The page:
UW-Eau Claire athlete takes a shot at the Olympics

UW-Eau Claire athlete Roger Steen went to Olympic Trials for shot put

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UW-Eau Claire athlete takes a shot at the Olympics

Photo by Brian Sheridan

Photo by Brian Sheridan

Photo by Brian Sheridan

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For Roger Steen, heading to the Olympics has always been in the back of his mind.

“The pinnacle of track and field is going to the Olympics,” he said. “Just like football is going to the NFL, going to the Olympics is pretty awesome.”

Two years ago he was a shot put champion at the 2015 NCAA Division Indoor Track and Field National Championships when he threw 61 feet, 8.5 inches. After that, he decided it was time for the next level.

That next level was in Eugene, Oregon at Hayward Stadium this past summer where Steen took his talent in shot put and competed in the Olympic Trials for a chance to represent USA.

It’s not easy to get there, though. In order to compete at the trials the athlete has to be in the top 24 for distances in the country. For Steen, his distance was right on the edge. The USA Track and Field (USATF) website would update every two weeks with the top 24, and there was always a chance he could get knocked off the list.

The time was getting closer. He eventually had to buy his ticket out there and just go as if he was going to compete. He said he didn’t know if  hewas going to throw until the last few days before the event. Then he got a message.

“When I got there,” he said, “I got the text and I had to sit down in the airport for a little while and think, alright, I’m actually competing at this.”

It’s game day now at Hayward Field, one of the most famous track and field stadiums. For Steen, it was “unreal.” He said the other shot putters were friendly and inviting but it was still a different experience. Even as a man who can squat 675 lbs, bench 410 and clean lift 365, he said he was still the smallest shot putter there.

“I’m walking around and I’m seeing the people I’ve seen on Youtube for the past eight years throwing who I’ve been watching and trying to study,” he said. “Now I’m throwing with them, bumping elbows.”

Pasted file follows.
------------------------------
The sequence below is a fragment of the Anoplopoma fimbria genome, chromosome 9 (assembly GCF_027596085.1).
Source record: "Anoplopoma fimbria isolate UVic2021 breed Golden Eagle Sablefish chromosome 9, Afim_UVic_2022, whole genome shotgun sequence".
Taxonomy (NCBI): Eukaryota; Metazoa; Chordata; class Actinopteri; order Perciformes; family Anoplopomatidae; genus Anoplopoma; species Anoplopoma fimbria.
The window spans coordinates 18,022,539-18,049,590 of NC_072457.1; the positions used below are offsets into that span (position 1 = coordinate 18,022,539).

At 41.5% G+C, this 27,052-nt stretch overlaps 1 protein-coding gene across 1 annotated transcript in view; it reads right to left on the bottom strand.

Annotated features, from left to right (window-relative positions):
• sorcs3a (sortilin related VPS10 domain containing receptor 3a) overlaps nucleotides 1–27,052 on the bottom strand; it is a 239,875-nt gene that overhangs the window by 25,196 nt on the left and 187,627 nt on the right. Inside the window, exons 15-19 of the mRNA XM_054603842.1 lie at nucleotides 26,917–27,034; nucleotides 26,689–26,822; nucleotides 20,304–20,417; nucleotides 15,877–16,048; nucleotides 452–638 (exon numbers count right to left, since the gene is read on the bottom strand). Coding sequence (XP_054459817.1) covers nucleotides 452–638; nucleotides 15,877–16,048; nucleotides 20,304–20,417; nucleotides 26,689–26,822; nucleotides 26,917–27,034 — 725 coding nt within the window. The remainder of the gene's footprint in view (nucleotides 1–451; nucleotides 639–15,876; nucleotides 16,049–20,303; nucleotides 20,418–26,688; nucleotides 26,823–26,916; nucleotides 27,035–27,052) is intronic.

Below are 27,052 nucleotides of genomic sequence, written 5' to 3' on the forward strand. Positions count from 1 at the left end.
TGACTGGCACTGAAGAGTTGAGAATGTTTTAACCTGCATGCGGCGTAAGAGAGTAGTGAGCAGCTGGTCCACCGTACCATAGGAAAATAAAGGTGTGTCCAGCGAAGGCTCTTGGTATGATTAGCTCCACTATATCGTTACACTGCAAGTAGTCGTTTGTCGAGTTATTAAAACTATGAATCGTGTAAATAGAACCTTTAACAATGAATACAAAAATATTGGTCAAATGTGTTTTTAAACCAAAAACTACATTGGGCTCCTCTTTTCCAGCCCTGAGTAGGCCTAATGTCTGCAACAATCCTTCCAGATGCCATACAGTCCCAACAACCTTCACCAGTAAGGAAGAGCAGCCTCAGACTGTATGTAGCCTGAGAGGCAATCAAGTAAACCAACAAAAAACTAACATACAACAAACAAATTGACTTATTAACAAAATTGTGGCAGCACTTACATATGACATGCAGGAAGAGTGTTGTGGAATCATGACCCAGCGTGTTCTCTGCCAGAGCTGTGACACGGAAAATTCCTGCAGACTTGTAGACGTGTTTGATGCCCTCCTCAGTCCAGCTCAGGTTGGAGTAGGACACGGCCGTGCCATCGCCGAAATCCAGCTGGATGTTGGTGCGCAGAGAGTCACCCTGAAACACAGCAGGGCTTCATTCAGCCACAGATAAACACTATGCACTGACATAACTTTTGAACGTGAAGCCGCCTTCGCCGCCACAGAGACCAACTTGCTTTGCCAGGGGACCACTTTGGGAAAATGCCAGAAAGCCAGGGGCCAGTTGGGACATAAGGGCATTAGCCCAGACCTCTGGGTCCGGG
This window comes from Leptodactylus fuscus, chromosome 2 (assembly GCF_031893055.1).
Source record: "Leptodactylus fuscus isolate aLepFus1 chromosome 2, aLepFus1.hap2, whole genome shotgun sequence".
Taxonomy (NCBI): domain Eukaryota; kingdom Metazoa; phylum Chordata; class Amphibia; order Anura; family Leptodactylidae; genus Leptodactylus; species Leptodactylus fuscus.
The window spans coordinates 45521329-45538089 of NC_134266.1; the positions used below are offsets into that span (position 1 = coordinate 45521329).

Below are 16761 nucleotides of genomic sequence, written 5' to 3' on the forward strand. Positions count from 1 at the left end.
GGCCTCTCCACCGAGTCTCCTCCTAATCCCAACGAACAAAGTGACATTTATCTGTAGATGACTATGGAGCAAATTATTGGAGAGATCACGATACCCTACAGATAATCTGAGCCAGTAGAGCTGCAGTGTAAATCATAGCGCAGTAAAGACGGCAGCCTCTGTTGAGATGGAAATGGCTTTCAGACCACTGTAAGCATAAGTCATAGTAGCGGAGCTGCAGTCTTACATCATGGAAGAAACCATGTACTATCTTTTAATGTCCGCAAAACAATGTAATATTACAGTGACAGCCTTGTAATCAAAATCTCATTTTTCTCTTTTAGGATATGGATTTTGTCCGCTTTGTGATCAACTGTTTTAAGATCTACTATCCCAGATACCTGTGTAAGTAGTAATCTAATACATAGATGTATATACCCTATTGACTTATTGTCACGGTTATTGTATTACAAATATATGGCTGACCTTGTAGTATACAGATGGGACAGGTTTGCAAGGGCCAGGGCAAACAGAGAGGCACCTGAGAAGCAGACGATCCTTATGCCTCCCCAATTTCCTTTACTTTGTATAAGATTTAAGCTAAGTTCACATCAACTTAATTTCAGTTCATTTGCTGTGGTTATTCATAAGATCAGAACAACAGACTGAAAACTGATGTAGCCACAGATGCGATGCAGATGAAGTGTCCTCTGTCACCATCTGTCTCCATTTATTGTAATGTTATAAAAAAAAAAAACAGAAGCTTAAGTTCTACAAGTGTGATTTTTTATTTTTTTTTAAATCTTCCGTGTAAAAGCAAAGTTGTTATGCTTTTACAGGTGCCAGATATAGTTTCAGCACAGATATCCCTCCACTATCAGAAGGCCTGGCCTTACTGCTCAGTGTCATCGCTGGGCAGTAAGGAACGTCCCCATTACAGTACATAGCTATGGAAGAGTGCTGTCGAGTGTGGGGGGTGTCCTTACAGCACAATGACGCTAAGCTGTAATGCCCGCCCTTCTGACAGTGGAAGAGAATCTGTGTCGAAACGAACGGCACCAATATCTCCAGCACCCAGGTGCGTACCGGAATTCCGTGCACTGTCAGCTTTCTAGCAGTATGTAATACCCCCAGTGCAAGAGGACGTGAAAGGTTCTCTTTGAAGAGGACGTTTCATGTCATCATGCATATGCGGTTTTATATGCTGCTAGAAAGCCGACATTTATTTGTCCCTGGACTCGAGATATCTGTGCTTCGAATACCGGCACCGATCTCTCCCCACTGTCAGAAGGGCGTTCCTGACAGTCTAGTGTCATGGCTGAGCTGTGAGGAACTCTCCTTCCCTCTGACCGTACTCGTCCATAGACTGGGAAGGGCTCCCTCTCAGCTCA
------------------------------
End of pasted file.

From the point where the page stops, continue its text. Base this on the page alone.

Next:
When it came time to throw, the eyes of the around 8,000 person crowd were on shot put. There were no other events at the time. Roger Steen was the event.

That day, Steen threw his third best shot distance ever by hurling the 16-pound ball 62 feet, 9 inches and took 20th place over all. While it wasn’t quite good enough to progress to the Olympics in Rio, Steen said he can’t complain too much about how well he did, even though he didn’t perform at his top level.

 

Support through the journey

Steen said his family and friends have always been supportive of everything he does and look for ways to help when they can. In addition, he said Paul Conlin, throwing coach at Eau Claire, has also been a big help since he was once a div. 3 thrower who held a number of records.

Head Track and Field Coach Chip Schneider was also one of the coaches who supported him along his way to the Olympic Trials. Schneider first met Steen his freshman year after he finished his football season and came up to talk to the coach.

“He walked up to me on my way out to practice and said, ‘can I throw for you guys?’” Schneider said. “I said, ‘Who are you?’”

Steen started throwing that day. Schneider said he knew pretty quick he was going to be good, but never predicted he’d go to the Olympic Trials. In his coaching career, Schneider has only seen one other NCAA Division III athlete go to the trials and believes Steen is the first one at Eau Claire from track and field to go.

“It was pretty obvious just by his size and his strength early as a freshman that he had some tools and some ability that we don’t see out of every thrower that comes into our program,” Schneider said. “He’s obviously made monumental gains and has worked hard to get where he’s at now.”

Right now, Steen serves as the assistant football coach and the assistant throws coach. From Schneider’s standpoint, Steen serves as both another set of eyes to look for potential in new athletes as well as “a great person to mimic.”

Schneider said his athletes get to see an Olympic Trials-caliber athlete throw everyday at practice, which is not something every D3 school has. And if Steen stays with it, he said he could be more than just a trials athlete.

 

Looking to the future

Schneider heard Steen’s competitors were very encouraging toward him to stick with the sport and him and coach Conlin were going to continue to support him at the university. One day, he said, Steen will be seen pushing into the finals to be a top-8 guy.

“He’ll be somebody that will have a good name in the sport and possibly have a sponsorship or he’s getting things paid by a shoe company,” Schneider said. “He won’t be throwing for Roger Steen, he’ll be throwing for Nike or Puma.”

And Steen said he’ll be there again in 2020 competing for the Tokyo Olympics. This time around, he said he’ll be adding in more plyometrics to his workout routine, more lifting and auxiliary workouts, as opposed to the pure core he has been doing.

“He definitely has a future,” Schneider said. “He’s just starting the process of becoming a really high-level thrower.”

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